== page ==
- There is no federal law that specifically applies to uranium mining on non-federally owned lands; state laws and regulations have jurisdiction over these mining activities...

The National Academy summarized its conclusions:

If the Commonwealth of Virginia rescinds the existing moratorium on uranium mining, there are steep hurdles to be surmounted before mining and/or processing could be established within a regulatory environment that is appropriately protective of the health and safety of workers, the public, and the environment. There is only limited experience with modern underground and open pit uranium mining and processing practices in the wider United States, and no such experience in Virginia.

At the same time, there exist internationally accepted best practices, founded on principles of openness, transparency, and public involvement in oversight and decision-making, that could provide a starting point for the Commonwealth of Virginia were it to decide that the moratorium should be lifted. After extensive scientific and technical briefings, substantial public input, reviewing numerous documents, and extensive deliberations, the committee is convinced that the adoption and rigorous implementation of such practices would be necessary if uranium mining, processing, and reclamation were to be undertaken in the Commonwealth of Virginia.

The immediate response from Virginia Uranium, Inc. was to issue a news release titled "National Academy of Sciences Study Provides 'Road Map' for Virginia to Host Safest Uranium Mine in the World" and to press the 2012 General Assembly to lift the moratorium. However, the Richmond Times-Dispatch, traditionally friendly to private sector business initiatives and opposed to government regulation, reacted in an editorial titled "Uranium Mining: Make haste slowly" that:17

"...the General Assembly should not rush into a decision one way or the other. The state's experience with electricity deregulation — and then re-regulation — should serve as a cautionary tale on that score. Mining interests already have rented out entire platoons of lobbyists to make their case for lifting the ban — and they have a good case to make. But opponents have a case as well, and pro-mining legislators should not breezily brush it aside. There is no need to reach a final decision within the next two months."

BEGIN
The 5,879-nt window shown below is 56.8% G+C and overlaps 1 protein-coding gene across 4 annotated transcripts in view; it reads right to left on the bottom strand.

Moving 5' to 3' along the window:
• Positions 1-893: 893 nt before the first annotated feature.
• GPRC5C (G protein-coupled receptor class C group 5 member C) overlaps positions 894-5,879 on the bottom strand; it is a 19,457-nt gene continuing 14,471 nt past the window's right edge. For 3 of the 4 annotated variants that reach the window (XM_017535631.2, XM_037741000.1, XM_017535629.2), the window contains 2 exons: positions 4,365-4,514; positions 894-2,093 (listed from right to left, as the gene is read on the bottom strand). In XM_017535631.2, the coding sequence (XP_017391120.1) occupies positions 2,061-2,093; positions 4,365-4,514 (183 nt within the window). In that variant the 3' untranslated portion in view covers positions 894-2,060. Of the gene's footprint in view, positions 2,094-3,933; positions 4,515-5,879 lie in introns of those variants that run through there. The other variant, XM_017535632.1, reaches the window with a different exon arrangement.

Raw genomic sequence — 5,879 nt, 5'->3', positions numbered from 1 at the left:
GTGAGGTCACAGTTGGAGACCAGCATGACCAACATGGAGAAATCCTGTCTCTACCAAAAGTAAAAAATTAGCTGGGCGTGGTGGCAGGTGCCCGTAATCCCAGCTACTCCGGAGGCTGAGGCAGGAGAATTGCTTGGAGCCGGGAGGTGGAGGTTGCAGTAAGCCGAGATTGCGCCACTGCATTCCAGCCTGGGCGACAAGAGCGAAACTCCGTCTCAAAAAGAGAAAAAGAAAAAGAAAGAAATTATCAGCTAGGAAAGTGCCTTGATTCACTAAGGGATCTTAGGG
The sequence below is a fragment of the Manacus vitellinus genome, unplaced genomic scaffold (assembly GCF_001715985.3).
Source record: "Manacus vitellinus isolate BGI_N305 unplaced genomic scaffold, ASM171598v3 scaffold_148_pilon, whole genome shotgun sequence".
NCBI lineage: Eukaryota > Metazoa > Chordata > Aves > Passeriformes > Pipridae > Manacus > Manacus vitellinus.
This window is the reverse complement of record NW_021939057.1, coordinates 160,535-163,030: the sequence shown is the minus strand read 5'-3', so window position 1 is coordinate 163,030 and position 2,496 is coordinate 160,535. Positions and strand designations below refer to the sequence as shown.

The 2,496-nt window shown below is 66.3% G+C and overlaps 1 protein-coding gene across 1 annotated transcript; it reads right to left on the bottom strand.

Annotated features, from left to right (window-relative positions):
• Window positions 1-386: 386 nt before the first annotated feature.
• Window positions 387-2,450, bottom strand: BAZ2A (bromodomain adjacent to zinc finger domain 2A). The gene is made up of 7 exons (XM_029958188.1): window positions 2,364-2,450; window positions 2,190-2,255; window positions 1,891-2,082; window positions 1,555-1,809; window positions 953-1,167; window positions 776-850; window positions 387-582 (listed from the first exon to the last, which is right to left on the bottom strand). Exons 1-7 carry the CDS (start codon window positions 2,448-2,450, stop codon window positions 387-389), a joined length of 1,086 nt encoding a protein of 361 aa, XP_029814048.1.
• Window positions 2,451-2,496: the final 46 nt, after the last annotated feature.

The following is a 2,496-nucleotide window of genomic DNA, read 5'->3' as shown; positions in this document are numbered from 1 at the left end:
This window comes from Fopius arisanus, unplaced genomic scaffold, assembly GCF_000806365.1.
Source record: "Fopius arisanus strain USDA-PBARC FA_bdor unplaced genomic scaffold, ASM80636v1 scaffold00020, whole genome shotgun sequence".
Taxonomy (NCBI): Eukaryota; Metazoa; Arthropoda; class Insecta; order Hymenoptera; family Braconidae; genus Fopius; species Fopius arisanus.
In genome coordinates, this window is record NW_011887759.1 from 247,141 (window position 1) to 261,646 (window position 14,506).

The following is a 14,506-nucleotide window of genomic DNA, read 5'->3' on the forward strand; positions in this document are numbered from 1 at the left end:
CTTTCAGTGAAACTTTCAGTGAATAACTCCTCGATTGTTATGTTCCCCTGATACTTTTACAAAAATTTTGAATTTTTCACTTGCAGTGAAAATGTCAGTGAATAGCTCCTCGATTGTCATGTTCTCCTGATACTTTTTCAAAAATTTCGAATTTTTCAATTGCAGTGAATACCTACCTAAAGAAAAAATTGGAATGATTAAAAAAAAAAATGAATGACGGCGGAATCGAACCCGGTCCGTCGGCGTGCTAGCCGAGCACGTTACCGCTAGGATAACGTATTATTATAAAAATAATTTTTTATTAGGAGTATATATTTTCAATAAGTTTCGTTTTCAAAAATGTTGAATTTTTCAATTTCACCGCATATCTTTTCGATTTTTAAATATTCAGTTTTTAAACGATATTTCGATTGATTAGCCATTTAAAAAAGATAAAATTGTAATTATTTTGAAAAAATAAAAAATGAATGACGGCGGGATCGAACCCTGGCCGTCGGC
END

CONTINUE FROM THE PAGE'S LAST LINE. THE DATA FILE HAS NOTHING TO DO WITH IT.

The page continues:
Four Republican members of the House of Delegates and the State Senator from the 19th District (including the Coles Hill site) made a similar call for caution and delay, before the opening of the 2012 session of the General Assembly (scheduled to meet for two months between January-March, 2012). Rep. Donald Merricks of the 16th District, the House District where the uranium deposit is located, said:18

"Quite frankly, I just don’t see anything in there that would make me feel any better about lifting the ban... The risk is real; the water is a precious resource. To me, those are serious risks before any thought of milling is even considered."

districts of House of Delegates members calling for delay until 2013 before considering lifting the ban on uranium mining include Coles Hill and all downstream areas
districts of House of Delegates members calling for delay until 2013 before considering lifting the ban on uranium mining
include Coles Hill (red asterisk) and all downstream areas
Source: Virginia Division of Legislative Services, Redistricting 2010

Since the General Assembly includes members from regions other than Southside Virginia, advocates on both sides of the uranium mining issue have been lobbying legislators from all parts of the state. The Piedmont Environmental Council highlighted theoretical threats to the water supply in the Piedmont and Northern Virginia, alerting legislators from those areas that the uranium mining issue was not limited to just Pittsylvania County or the Roanoke River watershed.

At the end of 2011, Fairfax Water commissioned a study to document how the Occoquan Reservoir could be contaminated, if former 1982 leases in Fauquier County were renewed and developed. The report noted:19

- "Tailings retain about 85 percent of the original radioactivity... for hundreds of thousands of years because of other radioactive materials, such as radium and thorium, which are not extracted during the uranium milling process."
- "The greatest risk of acute impacts to the Fairfax Water water supply would be a catastrophic failure of a tailings or wastewater impoundment."
- "...it is not anticipated that the potential for chronic ground water contamination is a significant risk to the Fairfax Water surface water supplies."

The report determined that in the worst-case scenario of a catastrophic failure of a tailings impoundment, the Fairfax Water filtering processes could concentrate radioactive materials to excessively high levels, and increase the cost of operations. One recommended solution was to ban uranium mills and tailing impoundments from the Occoquan River watershed, presumably shifting those operations to the Rappahannock River watershed - which supplies most of the drinking water for the City of Fredericksburg.

1982 uranium mining leases in Fauquier County, upstream of Lake Manassas and Occoquan Reservoir
1982 uranium mining leases in Fauquier County, upstream of Lake Manassas and Occoquan Reservoir
Source: Fairfax Water

Virginia Beach enlisted support from other communities by highlighting risks to their water supply. If a tailings pond failed at Coles Hill:20

Most of the contaminated particulate matter will remain in the Banister River bed sediments for the foreseeable future.